SSNIT pensions low because of misapplication of Law – Tenkorang

Mr Reynolds O. Tenkorang, the General Secretary of the Health Services Workers Union (HSWU), said the perception that the SSNIT Pension was low due to low salaries of contributors was not the true reflection of the issue.

He said the Social Security and National Insurance Trust (SSNIT) Pension was low because of misapplication and misinterpretation of the law by the Trust, which had resulted in low payment of pensions thus making the contributors/members worse off.

He said the SSNIT Pension was a creation of law, PNDC Law 247 of 1991, which had set up the parameters for qualifying conditions and computations, making SSNIT Pension a defined benefit scheme.

Mr Tenkorang, speaking at the just-ended National Executive Committee (NEC) meeting of the Communication Workers’ Union (CWU) in Accra, said a defined contribution scheme was a type of pension in which the employer, employee or both made contributions on a regular basis.

He said the formula of computation of benefits of Defined Benefit Scheme were clearly set out by Law, predetermine by formula and nothing else.

“Under section 211 of Act 766, Defined Benefit Scheme means a pension scheme providing a defined benefit formula for calculating benefit amounts without regard to contributions.”

The minimum pension, he said, was based on average annual salary for the three best years of a member during his/her working life, yet SSNIT eliminated annual three months and replaced it with 36 months salaries, contradicting the Law.

He said issues of contention involved annual salary, early retirement reduction factor, annuity factor and wrong data.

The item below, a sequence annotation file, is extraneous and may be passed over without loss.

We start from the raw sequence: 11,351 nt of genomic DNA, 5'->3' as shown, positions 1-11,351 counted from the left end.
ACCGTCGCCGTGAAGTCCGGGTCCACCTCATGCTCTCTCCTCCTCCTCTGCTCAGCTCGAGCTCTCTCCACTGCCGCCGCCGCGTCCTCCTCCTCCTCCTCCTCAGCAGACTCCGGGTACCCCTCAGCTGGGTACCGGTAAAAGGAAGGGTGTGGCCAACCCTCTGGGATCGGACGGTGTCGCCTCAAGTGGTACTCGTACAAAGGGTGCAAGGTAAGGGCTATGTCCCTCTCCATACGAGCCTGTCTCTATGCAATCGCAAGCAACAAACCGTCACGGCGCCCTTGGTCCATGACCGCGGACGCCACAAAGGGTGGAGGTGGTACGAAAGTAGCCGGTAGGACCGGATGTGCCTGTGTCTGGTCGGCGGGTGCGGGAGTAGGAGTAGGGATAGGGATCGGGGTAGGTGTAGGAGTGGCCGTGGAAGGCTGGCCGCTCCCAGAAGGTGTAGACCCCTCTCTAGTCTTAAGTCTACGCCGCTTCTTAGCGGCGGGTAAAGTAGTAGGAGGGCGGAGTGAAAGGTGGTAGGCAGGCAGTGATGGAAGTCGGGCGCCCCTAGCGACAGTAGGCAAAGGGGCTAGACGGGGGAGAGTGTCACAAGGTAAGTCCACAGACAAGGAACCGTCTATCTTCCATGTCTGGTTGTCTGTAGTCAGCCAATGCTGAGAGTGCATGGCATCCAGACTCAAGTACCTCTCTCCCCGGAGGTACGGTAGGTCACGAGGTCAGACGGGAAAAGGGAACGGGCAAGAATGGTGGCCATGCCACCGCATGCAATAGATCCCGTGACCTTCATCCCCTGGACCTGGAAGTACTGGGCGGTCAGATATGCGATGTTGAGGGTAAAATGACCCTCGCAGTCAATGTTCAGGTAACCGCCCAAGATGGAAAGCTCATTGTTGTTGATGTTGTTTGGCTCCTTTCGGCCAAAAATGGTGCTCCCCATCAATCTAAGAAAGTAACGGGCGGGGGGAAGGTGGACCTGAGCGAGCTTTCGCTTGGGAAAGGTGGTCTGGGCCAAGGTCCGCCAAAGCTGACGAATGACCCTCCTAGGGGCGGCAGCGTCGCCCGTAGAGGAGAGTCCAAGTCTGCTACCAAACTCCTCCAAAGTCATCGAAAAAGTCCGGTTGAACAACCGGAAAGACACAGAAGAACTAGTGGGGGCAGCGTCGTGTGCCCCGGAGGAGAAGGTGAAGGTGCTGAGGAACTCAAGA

Mr Tenkorang said the position of SSNIT was that benefits were not based on assumed annual salaries but actual insured earnings received.

He said benefits were based on basic salaries of members and that to calculate one’s pension “multiply one’s best 36 months (3 years) average

salary by your “pension right,” thereby removing annual from the formula as stipulated in the Law.

“SSNIT picks 36 months salaries prior to retirement, adds them up and divide into three and declare each one as an annual salary.”

“The salaries used by SSNIT are not annual salaries but a collection of 36 months salaries preceding retirement, which will definitely be lower than using the annual three months to calculate the pension.”

He said the position of the HSWU was that annual salary was remuneration guaranteed, negotiated and fixed to be paid to the employee.

Mr Tenkorang said the wrong interpretation of what constitutes annual salary (36 months), insertion of early retirement reduction factor and annuity factor on lump sum are strange to the PNDC Law 247 and must all be scrapped.

The Law, he said, unequivocally state when to use “annual, months, and days (Section 16 (1), 22 (1) (2) (3), 23 (1b) and called on workers to abreast themselves with the computation of Pension to avoid being cheated after rendering dedicated service to the country.

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